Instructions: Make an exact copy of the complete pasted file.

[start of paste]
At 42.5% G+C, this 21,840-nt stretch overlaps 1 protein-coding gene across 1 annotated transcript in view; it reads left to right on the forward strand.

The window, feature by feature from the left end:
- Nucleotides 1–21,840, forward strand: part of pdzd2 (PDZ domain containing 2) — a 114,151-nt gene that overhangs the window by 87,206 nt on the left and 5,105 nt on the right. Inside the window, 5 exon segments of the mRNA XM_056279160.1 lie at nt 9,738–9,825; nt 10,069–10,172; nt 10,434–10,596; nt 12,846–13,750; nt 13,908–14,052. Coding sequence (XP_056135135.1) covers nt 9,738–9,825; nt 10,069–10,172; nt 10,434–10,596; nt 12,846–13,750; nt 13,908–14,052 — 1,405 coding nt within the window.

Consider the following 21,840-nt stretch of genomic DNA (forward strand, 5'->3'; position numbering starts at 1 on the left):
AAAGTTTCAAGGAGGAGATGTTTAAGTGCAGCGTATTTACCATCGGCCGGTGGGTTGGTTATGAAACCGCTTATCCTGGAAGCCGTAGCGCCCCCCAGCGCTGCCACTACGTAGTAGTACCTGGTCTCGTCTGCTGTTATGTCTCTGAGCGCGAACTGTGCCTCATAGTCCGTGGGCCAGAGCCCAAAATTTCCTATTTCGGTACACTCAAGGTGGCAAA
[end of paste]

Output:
At 42.5% G+C, this 21,840-nt stretch overlaps 1 protein-coding gene across 1 annotated transcript in view; it reads left to right on the forward strand.

The window, feature by feature from the left end:
- Nucleotides 1–21,840, forward strand: part of pdzd2 (PDZ domain containing 2) — a 114,151-nt gene that overhangs the window by 87,206 nt on the left and 5,105 nt on the right. Inside the window, 5 exon segments of the mRNA XM_056279160.1 lie at nt 9,738–9,825; nt 10,069–10,172; nt 10,434–10,596; nt 12,846–13,750; nt 13,908–14,052. Coding sequence (XP_056135135.1) covers nt 9,738–9,825; nt 10,069–10,172; nt 10,434–10,596; nt 12,846–13,750; nt 13,908–14,052 — 1,405 coding nt within the window.

Consider the following 21,840-nt stretch of genomic DNA (forward strand, 5'->3'; position numbering starts at 1 on the left):
AAAGTTTCAAGGAGGAGATGTTTAAGTGCAGCGTATTTACCATCGGCCGGTGGGTTGGTTATGAAACCGCTTATCCTGGAAGCCGTAGCGCCCCCCAGCGCTGCCACTACGTAGTAGTACCTGGTCTCGTCTGCTGTTATGTCTCTGAGCGCGAACTGTGCCTCATAGTCCGTGGGCCAGAGCCCAAAATTTCCTATTTCGGTACACTCAAGGTGGCAAA